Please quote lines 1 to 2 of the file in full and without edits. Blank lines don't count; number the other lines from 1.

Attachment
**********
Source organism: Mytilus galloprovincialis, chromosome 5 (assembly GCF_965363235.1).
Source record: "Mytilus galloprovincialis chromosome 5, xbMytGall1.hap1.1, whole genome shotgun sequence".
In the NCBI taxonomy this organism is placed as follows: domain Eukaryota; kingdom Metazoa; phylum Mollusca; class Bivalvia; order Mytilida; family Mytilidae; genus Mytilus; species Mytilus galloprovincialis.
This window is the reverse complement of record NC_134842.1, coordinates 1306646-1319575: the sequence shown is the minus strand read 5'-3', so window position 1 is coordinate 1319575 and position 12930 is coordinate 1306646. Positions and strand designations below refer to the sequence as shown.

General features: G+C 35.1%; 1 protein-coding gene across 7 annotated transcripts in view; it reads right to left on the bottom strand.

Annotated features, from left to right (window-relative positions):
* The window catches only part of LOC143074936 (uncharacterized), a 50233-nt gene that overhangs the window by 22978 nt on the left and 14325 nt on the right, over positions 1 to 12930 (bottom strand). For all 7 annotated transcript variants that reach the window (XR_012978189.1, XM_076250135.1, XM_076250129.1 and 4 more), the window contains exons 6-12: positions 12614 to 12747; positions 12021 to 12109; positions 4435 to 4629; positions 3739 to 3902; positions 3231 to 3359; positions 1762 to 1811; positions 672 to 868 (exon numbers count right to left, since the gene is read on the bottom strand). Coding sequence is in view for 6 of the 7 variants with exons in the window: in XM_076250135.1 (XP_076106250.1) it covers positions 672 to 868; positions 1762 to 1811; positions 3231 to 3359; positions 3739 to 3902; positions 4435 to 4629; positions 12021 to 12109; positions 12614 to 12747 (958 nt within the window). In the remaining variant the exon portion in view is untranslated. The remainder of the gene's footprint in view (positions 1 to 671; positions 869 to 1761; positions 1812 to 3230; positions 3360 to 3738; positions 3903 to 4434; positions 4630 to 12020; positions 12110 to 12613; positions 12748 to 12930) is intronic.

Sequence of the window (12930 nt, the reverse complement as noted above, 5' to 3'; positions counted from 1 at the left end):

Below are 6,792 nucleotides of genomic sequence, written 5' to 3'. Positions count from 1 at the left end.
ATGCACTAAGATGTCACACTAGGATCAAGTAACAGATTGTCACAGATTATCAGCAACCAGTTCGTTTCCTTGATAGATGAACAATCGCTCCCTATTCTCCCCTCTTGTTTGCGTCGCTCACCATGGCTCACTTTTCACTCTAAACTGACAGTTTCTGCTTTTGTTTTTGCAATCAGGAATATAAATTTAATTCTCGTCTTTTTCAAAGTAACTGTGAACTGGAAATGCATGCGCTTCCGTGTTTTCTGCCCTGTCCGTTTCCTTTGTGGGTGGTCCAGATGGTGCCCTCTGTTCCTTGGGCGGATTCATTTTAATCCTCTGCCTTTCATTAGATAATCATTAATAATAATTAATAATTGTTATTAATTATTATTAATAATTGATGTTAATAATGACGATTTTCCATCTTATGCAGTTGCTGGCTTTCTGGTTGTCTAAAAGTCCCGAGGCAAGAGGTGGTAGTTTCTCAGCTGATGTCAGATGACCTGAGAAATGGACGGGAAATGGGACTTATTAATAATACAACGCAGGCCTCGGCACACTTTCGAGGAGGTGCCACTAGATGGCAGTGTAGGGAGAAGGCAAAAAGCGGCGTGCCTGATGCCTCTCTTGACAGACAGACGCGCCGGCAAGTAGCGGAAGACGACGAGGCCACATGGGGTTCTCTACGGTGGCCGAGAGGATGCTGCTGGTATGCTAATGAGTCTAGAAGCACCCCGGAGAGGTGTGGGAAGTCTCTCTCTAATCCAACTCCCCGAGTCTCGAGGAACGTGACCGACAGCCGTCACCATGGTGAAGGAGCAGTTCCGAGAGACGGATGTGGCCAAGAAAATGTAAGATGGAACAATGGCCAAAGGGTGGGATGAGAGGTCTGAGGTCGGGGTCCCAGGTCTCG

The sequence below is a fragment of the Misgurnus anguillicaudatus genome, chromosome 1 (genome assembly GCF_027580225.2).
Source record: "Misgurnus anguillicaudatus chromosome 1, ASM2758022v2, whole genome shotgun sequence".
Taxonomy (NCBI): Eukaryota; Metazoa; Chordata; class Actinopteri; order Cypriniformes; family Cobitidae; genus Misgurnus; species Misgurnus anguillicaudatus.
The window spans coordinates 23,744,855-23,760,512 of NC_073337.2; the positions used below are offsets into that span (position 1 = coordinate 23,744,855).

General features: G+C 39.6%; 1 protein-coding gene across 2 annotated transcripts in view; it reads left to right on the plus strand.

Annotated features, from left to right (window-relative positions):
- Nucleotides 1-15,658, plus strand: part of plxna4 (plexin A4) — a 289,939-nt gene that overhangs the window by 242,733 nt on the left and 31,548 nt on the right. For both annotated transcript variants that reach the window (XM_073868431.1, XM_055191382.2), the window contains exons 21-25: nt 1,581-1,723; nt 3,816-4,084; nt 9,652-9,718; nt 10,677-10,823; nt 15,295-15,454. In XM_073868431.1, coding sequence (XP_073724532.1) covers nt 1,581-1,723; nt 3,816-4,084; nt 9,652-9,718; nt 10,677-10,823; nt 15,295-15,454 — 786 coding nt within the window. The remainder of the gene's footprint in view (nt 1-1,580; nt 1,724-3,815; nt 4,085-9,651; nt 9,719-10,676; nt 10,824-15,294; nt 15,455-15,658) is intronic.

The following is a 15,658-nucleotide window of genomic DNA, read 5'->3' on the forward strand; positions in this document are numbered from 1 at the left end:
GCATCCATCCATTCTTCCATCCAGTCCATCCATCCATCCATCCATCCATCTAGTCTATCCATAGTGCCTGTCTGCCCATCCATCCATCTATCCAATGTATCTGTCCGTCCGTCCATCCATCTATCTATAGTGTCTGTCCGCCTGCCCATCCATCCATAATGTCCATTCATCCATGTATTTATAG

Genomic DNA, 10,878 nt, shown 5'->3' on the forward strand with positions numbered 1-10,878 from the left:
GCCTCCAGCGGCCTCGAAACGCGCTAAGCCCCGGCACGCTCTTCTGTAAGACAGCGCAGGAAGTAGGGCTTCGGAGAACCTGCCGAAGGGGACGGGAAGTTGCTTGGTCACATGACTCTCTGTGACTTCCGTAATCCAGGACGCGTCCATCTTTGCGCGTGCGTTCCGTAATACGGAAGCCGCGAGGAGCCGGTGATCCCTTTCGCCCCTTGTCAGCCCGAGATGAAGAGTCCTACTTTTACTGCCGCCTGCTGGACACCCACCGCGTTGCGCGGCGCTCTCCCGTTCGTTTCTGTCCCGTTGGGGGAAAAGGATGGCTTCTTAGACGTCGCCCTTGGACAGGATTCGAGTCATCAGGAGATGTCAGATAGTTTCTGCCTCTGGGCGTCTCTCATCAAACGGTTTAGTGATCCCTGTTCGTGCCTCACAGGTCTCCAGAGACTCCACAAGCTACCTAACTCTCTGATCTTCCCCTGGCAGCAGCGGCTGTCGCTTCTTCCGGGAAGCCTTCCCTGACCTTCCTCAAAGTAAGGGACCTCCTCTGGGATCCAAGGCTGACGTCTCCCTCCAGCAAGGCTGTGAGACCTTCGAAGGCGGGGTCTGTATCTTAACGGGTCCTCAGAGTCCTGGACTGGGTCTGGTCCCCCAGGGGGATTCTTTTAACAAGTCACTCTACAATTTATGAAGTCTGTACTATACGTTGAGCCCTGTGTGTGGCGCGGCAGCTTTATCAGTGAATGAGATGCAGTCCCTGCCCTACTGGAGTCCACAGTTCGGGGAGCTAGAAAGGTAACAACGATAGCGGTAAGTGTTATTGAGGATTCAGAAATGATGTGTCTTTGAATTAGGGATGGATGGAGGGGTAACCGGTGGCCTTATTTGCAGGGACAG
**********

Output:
Source organism: Mytilus galloprovincialis, chromosome 5 (assembly GCF_965363235.1).
Source record: "Mytilus galloprovincialis chromosome 5, xbMytGall1.hap1.1, whole genome shotgun sequence".